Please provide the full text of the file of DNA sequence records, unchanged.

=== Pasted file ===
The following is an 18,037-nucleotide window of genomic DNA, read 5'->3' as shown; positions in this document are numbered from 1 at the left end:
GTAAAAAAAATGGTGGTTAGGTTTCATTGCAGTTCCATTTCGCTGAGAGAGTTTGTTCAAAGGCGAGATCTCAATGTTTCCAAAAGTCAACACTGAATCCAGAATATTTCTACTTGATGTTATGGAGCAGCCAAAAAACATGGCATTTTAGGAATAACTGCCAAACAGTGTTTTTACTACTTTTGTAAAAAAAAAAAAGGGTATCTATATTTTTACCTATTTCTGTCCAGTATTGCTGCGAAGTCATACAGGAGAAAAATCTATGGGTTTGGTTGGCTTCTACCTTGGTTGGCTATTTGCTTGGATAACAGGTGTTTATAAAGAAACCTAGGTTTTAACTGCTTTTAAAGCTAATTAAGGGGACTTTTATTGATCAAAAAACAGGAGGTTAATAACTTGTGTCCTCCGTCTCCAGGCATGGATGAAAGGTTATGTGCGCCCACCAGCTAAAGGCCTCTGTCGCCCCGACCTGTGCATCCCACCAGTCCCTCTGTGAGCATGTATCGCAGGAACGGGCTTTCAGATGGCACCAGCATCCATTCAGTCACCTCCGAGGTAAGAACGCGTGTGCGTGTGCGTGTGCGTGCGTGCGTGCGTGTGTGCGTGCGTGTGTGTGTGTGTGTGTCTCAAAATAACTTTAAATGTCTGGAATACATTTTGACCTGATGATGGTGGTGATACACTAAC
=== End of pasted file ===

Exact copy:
The following is an 18,037-nucleotide window of genomic DNA, read 5'->3' as shown; positions in this document are numbered from 1 at the left end:
GTAAAAAAAATGGTGGTTAGGTTTCATTGCAGTTCCATTTCGCTGAGAGAGTTTGTTCAAAGGCGAGATCTCAATGTTTCCAAAAGTCAACACTGAATCCAGAATATTTCTACTTGATGTTATGGAGCAGCCAAAAAACATGGCATTTTAGGAATAACTGCCAAACAGTGTTTTTACTACTTTTGTAAAAAAAAAAAAGGGTATCTATATTTTTACCTATTTCTGTCCAGTATTGCTGCGAAGTCATACAGGAGAAAAATCTATGGGTTTGGTTGGCTTCTACCTTGGTTGGCTATTTGCTTGGATAACAGGTGTTTATAAAGAAACCTAGGTTTTAACTGCTTTTAAAGCTAATTAAGGGGACTTTTATTGATCAAAAAACAGGAGGTTAATAACTTGTGTCCTCCGTCTCCAGGCATGGATGAAAGGTTATGTGCGCCCACCAGCTAAAGGCCTCTGTCGCCCCGACCTGTGCATCCCACCAGTCCCTCTGTGAGCATGTATCGCAGGAACGGGCTTTCAGATGGCACCAGCATCCATTCAGTCACCTCCGAGGTAAGAACGCGTGTGCGTGTGCGTGTGCGTGCGTGCGTGCGTGTGTGCGTGCGTGTGTGTGTGTGTGTGTCTCAAAATAACTTTAAATGTCTGGAATACATTTTGACCTGATGATGGTGGTGATACACTAAC